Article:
In Clifford, a home was rendered uninhabitable by fire. The court found a reasonable expectation of privacy because personal property remained on the premises and the defendants had arranged to have the house secured until they returned.
• 2 Here, the defendant's apartment was heavily damaged but not completely destroyed. Although personal property remained, the defendant made no effort to secure the premises despite having had ample opportunity to do so. The fire department, on its own initiative, secured the apartment in an effort to preserve evidence. Under these circumstances, we find that the defendant's expectation of privacy was much less than in Clifford. Accordingly, we do not believe that the defendant had a reasonable expectation of privacy in the fire damaged premises.
• 3 Regardless of the defendant's expectations of privacy, we find that under the second part of the Clifford test, exigent circumstances permitted the warrantless entry. In Clifford, the court held that the search could not be considered a continuation of the initial post-fire examination of the premises because police and fire units had left the scene and the owners had taken measures to secure the house.
In the present case, the post-fire investigation was inconclusive as to the cause of the fire, due to Chief Niestradt's lack of investigative expertise. Therefore, the initial investigation was incomplete. Chief Niestradt is not a full-time fire fighter. The fire occurred after midnight in a small rural town with no fire marshal or investigator. We believe that Niestradt acted reasonably in suspending his investigation until an expert could be located. This situation is analogous to postponing a search until the smoke clears and the proper tools become available. Furthermore, the defendant never made any attempt to secure the premises as did the owners in Clifford. Under these circumstances, we believe that the investigation was carried out with all possible dispatch. The search of the defendant's apartment was not so detached from the initial attempt to determine the cause of the fire as to require a warrant.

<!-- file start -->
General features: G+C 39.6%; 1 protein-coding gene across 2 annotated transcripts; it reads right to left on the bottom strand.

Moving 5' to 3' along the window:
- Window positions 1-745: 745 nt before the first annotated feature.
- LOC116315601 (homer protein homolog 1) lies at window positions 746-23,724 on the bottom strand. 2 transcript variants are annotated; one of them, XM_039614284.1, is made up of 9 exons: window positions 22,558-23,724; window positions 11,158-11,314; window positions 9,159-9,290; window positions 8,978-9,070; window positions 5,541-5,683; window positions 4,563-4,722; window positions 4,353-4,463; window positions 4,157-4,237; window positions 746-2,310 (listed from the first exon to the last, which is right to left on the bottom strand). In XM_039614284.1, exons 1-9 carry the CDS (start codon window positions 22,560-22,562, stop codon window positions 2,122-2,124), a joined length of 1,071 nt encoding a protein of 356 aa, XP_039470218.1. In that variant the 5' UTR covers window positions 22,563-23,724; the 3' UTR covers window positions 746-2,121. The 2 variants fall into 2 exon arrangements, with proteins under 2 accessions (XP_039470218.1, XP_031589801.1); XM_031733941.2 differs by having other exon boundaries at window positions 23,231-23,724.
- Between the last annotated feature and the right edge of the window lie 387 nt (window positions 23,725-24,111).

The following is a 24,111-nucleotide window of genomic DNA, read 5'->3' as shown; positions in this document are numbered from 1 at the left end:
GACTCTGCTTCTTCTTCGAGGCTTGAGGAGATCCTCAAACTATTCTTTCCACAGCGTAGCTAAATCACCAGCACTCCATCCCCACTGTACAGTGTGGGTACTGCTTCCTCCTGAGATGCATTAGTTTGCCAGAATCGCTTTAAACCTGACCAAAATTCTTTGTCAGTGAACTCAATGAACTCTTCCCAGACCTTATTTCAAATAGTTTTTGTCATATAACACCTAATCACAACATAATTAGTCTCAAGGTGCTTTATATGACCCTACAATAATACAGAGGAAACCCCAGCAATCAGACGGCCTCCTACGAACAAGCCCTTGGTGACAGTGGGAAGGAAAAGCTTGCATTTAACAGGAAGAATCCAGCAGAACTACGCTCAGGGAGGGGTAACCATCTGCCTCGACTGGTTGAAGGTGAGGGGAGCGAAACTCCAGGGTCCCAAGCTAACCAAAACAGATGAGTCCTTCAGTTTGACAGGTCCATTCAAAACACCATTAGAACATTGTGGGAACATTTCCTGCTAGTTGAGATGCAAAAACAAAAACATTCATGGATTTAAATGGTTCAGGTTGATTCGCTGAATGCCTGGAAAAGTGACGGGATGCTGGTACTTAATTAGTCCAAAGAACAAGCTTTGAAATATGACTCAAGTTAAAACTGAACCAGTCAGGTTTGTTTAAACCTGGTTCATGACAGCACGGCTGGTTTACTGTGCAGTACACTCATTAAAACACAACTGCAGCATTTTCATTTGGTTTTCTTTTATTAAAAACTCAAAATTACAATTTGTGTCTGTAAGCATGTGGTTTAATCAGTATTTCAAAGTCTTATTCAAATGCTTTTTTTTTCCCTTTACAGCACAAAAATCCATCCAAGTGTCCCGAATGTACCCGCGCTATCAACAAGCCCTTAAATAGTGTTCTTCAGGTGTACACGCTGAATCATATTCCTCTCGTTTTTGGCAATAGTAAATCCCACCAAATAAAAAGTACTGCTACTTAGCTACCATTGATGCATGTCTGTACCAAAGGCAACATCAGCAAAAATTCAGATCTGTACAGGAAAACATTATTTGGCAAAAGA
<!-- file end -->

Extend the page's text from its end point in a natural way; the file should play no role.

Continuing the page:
Also, we note that Chief Niestradt was faced with a fire in a unit of an apartment complex. One of the occupants had suffered near fatal injuries and the cause of the fire was unknown. As the court in Clifford pointed out in a footnote: "A fire in an apartment, on the other hand, may present complexities that make it necessary for officials to conduct more expansive searches, to remain on the premises for longer periods of time, and to make repeated entries and re-entries into the building." (464 U.S. 287, 298 n. 9, 78 L.Ed.2d 477, 487 n. 9, 104 S.Ct. 641, 649 n. 9.) As soon as was reasonably possible after the fire, Chief Niestradt took steps to ascertain the cause of the fire. This made it necessary for Niestradt and the investigator to re-enter the apartment later in the day. As soon as the investigators suspected arson, they obtained a search warrant, as required by Clifford.
In Clifford, fire officials were confronted with a fire in a single-family dwelling and arson was initially suspected. When evidence of arson was later discovered, the investigators did not stop to obtain a warrant, but completed their search and seized evidence. Thus, the facts in Clifford are distinguishable and do not control in the present case.
Having found that the defendant did not retain a reasonable expectation of privacy in the fire-damaged apartment and considering the exigent circumstances surrounding the post-fire investigation, no warrant was required under Clifford in order for Niestradt to re-enter the premises along with Deputy Fire Marshal Miller. The judgment of the circuit court of McDonough County denying the defendant's motion to suppress is affirmed.
ALLOY, P.J., and STOUDER, J., concur.